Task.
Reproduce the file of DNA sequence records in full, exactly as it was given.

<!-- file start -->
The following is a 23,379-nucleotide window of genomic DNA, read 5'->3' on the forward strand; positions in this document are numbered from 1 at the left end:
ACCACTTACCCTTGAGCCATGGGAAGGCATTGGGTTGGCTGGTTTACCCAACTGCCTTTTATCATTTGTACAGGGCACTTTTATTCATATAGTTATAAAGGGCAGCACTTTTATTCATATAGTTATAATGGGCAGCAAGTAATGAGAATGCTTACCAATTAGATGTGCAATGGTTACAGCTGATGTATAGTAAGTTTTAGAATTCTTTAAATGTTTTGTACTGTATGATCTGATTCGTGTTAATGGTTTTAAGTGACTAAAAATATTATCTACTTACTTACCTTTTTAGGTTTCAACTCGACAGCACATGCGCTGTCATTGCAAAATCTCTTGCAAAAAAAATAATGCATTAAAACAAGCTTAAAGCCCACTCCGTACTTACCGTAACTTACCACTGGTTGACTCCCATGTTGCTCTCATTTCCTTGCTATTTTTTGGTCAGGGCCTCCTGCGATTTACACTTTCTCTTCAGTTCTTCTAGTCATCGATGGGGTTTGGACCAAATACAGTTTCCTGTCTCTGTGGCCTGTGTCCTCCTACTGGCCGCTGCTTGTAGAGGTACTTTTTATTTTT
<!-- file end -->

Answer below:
The following is a 23,379-nucleotide window of genomic DNA, read 5'->3' on the forward strand; positions in this document are numbered from 1 at the left end:
ACCACTTACCCTTGAGCCATGGGAAGGCATTGGGTTGGCTGGTTTACCCAACTGCCTTTTATCATTTGTACAGGGCACTTTTATTCATATAGTTATAAAGGGCAGCACTTTTATTCATATAGTTATAATGGGCAGCAAGTAATGAGAATGCTTACCAATTAGATGTGCAATGGTTACAGCTGATGTATAGTAAGTTTTAGAATTCTTTAAATGTTTTGTACTGTATGATCTGATTCGTGTTAATGGTTTTAAGTGACTAAAAATATTATCTACTTACTTACCTTTTTAGGTTTCAACTCGACAGCACATGCGCTGTCATTGCAAAATCTCTTGCAAAAAAAATAATGCATTAAAACAAGCTTAAAGCCCACTCCGTACTTACCGTAACTTACCACTGGTTGACTCCCATGTTGCTCTCATTTCCTTGCTATTTTTTGGTCAGGGCCTCCTGCGATTTACACTTTCTCTTCAGTTCTTCTAGTCATCGATGGGGTTTGGACCAAATACAGTTTCCTGTCTCTGTGGCCTGTGTCCTCCTACTGGCCGCTGCTTGTAGAGGTACTTTTTATTTTT